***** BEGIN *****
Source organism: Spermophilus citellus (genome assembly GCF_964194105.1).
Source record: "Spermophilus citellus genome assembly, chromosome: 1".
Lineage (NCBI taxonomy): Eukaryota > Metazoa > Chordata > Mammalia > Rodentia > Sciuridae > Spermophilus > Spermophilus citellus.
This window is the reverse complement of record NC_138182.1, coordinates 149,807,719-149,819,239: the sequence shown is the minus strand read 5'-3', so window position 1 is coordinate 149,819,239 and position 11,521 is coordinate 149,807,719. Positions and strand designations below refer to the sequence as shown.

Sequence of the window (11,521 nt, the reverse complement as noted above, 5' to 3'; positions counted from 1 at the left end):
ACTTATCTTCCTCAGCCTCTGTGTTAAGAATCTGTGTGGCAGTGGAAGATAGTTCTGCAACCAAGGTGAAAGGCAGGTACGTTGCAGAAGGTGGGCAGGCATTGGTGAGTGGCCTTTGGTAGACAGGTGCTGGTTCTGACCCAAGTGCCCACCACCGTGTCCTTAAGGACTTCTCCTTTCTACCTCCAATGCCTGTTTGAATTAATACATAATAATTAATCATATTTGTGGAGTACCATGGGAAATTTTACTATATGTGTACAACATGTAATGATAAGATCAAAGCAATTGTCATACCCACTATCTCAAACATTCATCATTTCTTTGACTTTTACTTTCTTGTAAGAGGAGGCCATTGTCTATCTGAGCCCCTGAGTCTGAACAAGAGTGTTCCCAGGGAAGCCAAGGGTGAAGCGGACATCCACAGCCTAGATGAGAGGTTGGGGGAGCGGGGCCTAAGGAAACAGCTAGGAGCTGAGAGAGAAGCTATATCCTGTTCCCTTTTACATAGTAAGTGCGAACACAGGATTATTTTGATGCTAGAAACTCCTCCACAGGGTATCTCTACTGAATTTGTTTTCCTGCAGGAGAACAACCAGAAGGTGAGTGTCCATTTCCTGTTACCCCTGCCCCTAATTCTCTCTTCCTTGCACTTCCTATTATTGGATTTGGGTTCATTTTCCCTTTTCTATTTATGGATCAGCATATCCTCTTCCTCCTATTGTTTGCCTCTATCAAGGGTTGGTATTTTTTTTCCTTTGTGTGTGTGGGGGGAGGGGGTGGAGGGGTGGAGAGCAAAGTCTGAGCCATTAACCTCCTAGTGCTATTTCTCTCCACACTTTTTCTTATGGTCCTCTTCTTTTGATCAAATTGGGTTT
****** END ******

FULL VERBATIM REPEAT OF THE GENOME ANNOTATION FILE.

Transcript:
Source organism: Spermophilus citellus (genome assembly GCF_964194105.1).
Source record: "Spermophilus citellus genome assembly, chromosome: 1".
Lineage (NCBI taxonomy): Eukaryota > Metazoa > Chordata > Mammalia > Rodentia > Sciuridae > Spermophilus > Spermophilus citellus.
This window is the reverse complement of record NC_138182.1, coordinates 149,807,719-149,819,239: the sequence shown is the minus strand read 5'-3', so window position 1 is coordinate 149,819,239 and position 11,521 is coordinate 149,807,719. Positions and strand designations below refer to the sequence as shown.

Sequence of the window (11,521 nt, the reverse complement as noted above, 5' to 3'; positions counted from 1 at the left end):
ACTTATCTTCCTCAGCCTCTGTGTTAAGAATCTGTGTGGCAGTGGAAGATAGTTCTGCAACCAAGGTGAAAGGCAGGTACGTTGCAGAAGGTGGGCAGGCATTGGTGAGTGGCCTTTGGTAGACAGGTGCTGGTTCTGACCCAAGTGCCCACCACCGTGTCCTTAAGGACTTCTCCTTTCTACCTCCAATGCCTGTTTGAATTAATACATAATAATTAATCATATTTGTGGAGTACCATGGGAAATTTTACTATATGTGTACAACATGTAATGATAAGATCAAAGCAATTGTCATACCCACTATCTCAAACATTCATCATTTCTTTGACTTTTACTTTCTTGTAAGAGGAGGCCATTGTCTATCTGAGCCCCTGAGTCTGAACAAGAGTGTTCCCAGGGAAGCCAAGGGTGAAGCGGACATCCACAGCCTAGATGAGAGGTTGGGGGAGCGGGGCCTAAGGAAACAGCTAGGAGCTGAGAGAGAAGCTATATCCTGTTCCCTTTTACATAGTAAGTGCGAACACAGGATTATTTTGATGCTAGAAACTCCTCCACAGGGTATCTCTACTGAATTTGTTTTCCTGCAGGAGAACAACCAGAAGGTGAGTGTCCATTTCCTGTTACCCCTGCCCCTAATTCTCTCTTCCTTGCACTTCCTATTATTGGATTTGGGTTCATTTTCCCTTTTCTATTTATGGATCAGCATATCCTCTTCCTCCTATTGTTTGCCTCTATCAAGGGTTGGTATTTTTTTTCCTTTGTGTGTGTGGGGGGAGGGGGTGGAGGGGTGGAGAGCAAAGTCTGAGCCATTAACCTCCTAGTGCTATTTCTCTCCACACTTTTTCTTATGGTCCTCTTCTTTTGATCAAATTGGGTTT